Janes Defence Weekly
May 7th, 2012
More troubles in Canadian DND procurement
The bad news keeps pouring into Canada’s defense department. The latest is a new book titled Canada, Democracy and the F-35s, which alleges that the procurement process was manipulated so that the government could get the result that it wanted. Written by Alan Williams, a former assistant deputy minister who has been involved with the program, the book alleges that the process was hijacked from the beginning.
Traditionally statements of requirements (SORs) are issued which explain to bureaucrats what they need. The information in the SOR is supposed to be then used to seek out suppliers. However in his book Williams claims that the Department of National Defence had its eyes set on the JSF from the start and concurs with the recent conclusion of Canada’s Auditor General that the government misled the public as to the program’s projected cost.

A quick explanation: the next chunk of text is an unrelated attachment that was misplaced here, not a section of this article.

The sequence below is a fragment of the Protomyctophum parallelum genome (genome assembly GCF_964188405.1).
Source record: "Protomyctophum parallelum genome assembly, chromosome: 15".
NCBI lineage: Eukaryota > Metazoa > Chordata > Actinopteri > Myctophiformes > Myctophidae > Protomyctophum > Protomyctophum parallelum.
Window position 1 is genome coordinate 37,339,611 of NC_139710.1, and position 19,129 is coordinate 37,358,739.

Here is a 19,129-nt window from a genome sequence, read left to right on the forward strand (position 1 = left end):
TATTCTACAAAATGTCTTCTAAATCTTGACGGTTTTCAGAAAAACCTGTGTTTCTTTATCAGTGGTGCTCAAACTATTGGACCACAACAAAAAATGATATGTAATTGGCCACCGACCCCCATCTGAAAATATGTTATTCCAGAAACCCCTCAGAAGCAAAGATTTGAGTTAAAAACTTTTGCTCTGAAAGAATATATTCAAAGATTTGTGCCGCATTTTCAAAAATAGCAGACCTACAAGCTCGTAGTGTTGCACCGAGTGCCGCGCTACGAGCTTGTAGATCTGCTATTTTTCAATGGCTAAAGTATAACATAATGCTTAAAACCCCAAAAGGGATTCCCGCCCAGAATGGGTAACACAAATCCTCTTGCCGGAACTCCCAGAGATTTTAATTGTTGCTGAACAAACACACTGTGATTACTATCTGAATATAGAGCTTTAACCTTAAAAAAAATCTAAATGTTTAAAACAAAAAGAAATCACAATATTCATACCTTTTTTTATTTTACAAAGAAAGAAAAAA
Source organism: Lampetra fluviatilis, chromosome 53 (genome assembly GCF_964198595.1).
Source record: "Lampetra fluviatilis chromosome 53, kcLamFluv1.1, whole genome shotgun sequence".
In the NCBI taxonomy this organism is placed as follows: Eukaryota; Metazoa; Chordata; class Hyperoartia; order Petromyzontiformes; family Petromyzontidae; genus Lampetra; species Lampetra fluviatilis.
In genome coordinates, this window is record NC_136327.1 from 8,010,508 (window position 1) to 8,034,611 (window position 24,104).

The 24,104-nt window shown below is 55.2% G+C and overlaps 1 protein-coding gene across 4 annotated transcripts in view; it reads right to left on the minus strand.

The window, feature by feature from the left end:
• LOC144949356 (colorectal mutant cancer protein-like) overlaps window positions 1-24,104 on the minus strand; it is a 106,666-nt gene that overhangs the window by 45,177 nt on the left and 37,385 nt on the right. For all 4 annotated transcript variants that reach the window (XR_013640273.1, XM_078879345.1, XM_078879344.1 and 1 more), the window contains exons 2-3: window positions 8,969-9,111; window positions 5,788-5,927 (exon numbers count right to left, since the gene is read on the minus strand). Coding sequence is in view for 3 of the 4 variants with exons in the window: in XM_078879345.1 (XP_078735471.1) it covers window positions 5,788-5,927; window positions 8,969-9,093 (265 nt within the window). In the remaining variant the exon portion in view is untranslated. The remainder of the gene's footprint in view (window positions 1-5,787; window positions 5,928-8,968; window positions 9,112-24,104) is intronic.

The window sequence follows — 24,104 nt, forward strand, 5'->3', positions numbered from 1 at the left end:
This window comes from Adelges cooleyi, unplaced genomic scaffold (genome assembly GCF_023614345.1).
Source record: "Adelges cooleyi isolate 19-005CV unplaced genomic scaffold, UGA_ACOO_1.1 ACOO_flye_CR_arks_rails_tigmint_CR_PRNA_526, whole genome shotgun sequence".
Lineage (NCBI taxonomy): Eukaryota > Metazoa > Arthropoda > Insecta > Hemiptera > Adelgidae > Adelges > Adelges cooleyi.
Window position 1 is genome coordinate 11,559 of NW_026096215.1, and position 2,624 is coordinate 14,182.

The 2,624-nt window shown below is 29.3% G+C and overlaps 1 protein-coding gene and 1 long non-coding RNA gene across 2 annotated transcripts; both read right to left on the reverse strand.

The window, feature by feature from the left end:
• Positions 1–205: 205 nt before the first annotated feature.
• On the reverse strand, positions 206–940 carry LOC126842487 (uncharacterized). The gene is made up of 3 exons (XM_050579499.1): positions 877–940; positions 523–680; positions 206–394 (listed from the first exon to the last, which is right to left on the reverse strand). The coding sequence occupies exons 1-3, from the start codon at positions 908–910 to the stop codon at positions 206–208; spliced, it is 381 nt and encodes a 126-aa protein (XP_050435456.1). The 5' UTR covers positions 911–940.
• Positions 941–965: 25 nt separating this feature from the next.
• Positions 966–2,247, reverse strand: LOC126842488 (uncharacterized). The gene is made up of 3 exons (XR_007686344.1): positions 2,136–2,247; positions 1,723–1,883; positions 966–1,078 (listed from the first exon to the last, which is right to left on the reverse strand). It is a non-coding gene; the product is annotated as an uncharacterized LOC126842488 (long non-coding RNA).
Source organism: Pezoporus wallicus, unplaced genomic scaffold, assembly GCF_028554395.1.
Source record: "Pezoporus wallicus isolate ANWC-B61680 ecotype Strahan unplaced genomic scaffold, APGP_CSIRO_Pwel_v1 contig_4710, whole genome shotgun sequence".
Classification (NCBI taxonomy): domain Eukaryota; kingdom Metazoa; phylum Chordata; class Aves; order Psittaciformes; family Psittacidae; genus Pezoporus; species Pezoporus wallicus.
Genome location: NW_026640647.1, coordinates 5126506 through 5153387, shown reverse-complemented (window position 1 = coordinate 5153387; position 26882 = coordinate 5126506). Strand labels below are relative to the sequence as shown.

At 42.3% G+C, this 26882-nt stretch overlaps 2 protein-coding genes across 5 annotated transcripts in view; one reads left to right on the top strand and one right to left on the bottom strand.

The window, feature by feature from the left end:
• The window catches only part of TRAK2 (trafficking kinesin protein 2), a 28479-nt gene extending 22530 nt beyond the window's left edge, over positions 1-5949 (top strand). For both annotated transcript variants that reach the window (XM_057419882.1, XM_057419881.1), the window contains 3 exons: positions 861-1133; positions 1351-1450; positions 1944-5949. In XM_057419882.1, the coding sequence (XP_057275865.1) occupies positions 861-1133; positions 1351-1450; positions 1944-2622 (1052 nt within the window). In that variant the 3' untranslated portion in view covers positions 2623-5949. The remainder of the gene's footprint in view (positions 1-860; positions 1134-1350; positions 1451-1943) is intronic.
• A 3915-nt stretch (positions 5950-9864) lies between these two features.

As if that weren’t enough, bidders on Canada’s $2 billion Close Combat Vehicle initiative got bad news last week after they were told that their bids had been ruled non-compliant The program, to acquire 108 new vehicles, suitable to “deliver a combat ready Canadian infantry section into close combat,” is already thought to be two years behind schedule and will almost certainly fall further behind, as bidders were asked to come back with new proposals.
Was Canada “shafted?”
That bad news came on top of recent revelations based on a document obtained by the Canadian Broadcasting Network which indicates that Canada demanded compensation for four used submarines that it bought from the UK in the late 1990s for $750 million. The acquisitions proved to be a major disaster for DND, which ended up sinking an additional $1 billion into the vessels, despite the fact that it never got them to operate effectively. “Canada was shafted,” Mike Hancock, the Member of Parliament for Portsmouth South, where the subs had been based before they were sold, told the network.
Although the British government did end up reducing its price on the subs slightly (by about £2 million), the value that Canada ended up getting was questionable. Of the four subs, the HMCS Windsor has only just been put back into the water, after a five year refit. The HMCS Chicoutimi caught on fire on its maiden voyage, and has not been back to sea. The HMCS Corner Brook fared slightly better, but it hit the ocean floor and is out of service. Only the HMCS Victoria is currently in service.
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